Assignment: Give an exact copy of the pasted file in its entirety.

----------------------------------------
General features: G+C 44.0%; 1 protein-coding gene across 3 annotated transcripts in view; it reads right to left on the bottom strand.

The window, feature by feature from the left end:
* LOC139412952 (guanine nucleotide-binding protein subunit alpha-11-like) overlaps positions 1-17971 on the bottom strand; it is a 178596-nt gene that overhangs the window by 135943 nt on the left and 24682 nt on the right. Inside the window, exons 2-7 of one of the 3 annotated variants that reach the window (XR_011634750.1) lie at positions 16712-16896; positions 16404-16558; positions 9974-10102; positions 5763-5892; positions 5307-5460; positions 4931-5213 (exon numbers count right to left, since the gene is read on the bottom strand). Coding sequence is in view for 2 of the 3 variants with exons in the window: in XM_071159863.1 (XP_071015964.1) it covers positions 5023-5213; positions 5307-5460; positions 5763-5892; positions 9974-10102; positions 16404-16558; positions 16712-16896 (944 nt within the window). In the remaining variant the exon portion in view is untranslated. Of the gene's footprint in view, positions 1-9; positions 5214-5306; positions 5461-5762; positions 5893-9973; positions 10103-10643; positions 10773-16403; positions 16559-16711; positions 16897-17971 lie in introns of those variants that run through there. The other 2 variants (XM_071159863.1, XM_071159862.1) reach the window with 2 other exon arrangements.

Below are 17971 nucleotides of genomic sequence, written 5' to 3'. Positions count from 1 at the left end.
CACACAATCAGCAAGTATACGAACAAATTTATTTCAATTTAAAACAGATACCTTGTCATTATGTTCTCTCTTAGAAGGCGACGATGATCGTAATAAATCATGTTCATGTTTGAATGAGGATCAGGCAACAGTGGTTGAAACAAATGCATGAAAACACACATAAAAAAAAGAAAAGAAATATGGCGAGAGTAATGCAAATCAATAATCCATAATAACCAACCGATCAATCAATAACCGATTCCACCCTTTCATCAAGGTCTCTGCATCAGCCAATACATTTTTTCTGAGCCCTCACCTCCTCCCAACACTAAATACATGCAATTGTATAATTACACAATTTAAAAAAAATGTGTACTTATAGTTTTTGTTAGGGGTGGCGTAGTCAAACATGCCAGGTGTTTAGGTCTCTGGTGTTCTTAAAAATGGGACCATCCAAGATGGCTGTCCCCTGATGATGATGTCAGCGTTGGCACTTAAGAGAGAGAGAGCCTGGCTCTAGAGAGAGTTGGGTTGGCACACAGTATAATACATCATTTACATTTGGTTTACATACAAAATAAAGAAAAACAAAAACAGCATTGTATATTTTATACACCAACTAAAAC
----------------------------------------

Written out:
General features: G+C 44.0%; 1 protein-coding gene across 3 annotated transcripts in view; it reads right to left on the bottom strand.

The window, feature by feature from the left end:
* LOC139412952 (guanine nucleotide-binding protein subunit alpha-11-like) overlaps positions 1-17971 on the bottom strand; it is a 178596-nt gene that overhangs the window by 135943 nt on the left and 24682 nt on the right. Inside the window, exons 2-7 of one of the 3 annotated variants that reach the window (XR_011634750.1) lie at positions 16712-16896; positions 16404-16558; positions 9974-10102; positions 5763-5892; positions 5307-5460; positions 4931-5213 (exon numbers count right to left, since the gene is read on the bottom strand). Coding sequence is in view for 2 of the 3 variants with exons in the window: in XM_071159863.1 (XP_071015964.1) it covers positions 5023-5213; positions 5307-5460; positions 5763-5892; positions 9974-10102; positions 16404-16558; positions 16712-16896 (944 nt within the window). In the remaining variant the exon portion in view is untranslated. Of the gene's footprint in view, positions 1-9; positions 5214-5306; positions 5461-5762; positions 5893-9973; positions 10103-10643; positions 10773-16403; positions 16559-16711; positions 16897-17971 lie in introns of those variants that run through there. The other 2 variants (XM_071159863.1, XM_071159862.1) reach the window with 2 other exon arrangements.

Below are 17971 nucleotides of genomic sequence, written 5' to 3'. Positions count from 1 at the left end.
CACACAATCAGCAAGTATACGAACAAATTTATTTCAATTTAAAACAGATACCTTGTCATTATGTTCTCTCTTAGAAGGCGACGATGATCGTAATAAATCATGTTCATGTTTGAATGAGGATCAGGCAACAGTGGTTGAAACAAATGCATGAAAACACACATAAAAAAAAGAAAAGAAATATGGCGAGAGTAATGCAAATCAATAATCCATAATAACCAACCGATCAATCAATAACCGATTCCACCCTTTCATCAAGGTCTCTGCATCAGCCAATACATTTTTTCTGAGCCCTCACCTCCTCCCAACACTAAATACATGCAATTGTATAATTACACAATTTAAAAAAAATGTGTACTTATAGTTTTTGTTAGGGGTGGCGTAGTCAAACATGCCAGGTGTTTAGGTCTCTGGTGTTCTTAAAAATGGGACCATCCAAGATGGCTGTCCCCTGATGATGATGTCAGCGTTGGCACTTAAGAGAGAGAGAGCCTGGCTCTAGAGAGAGTTGGGTTGGCACACAGTATAATACATCATTTACATTTGGTTTACATACAAAATAAAGAAAAACAAAAACAGCATTGTATATTTTATACACCAACTAAAAC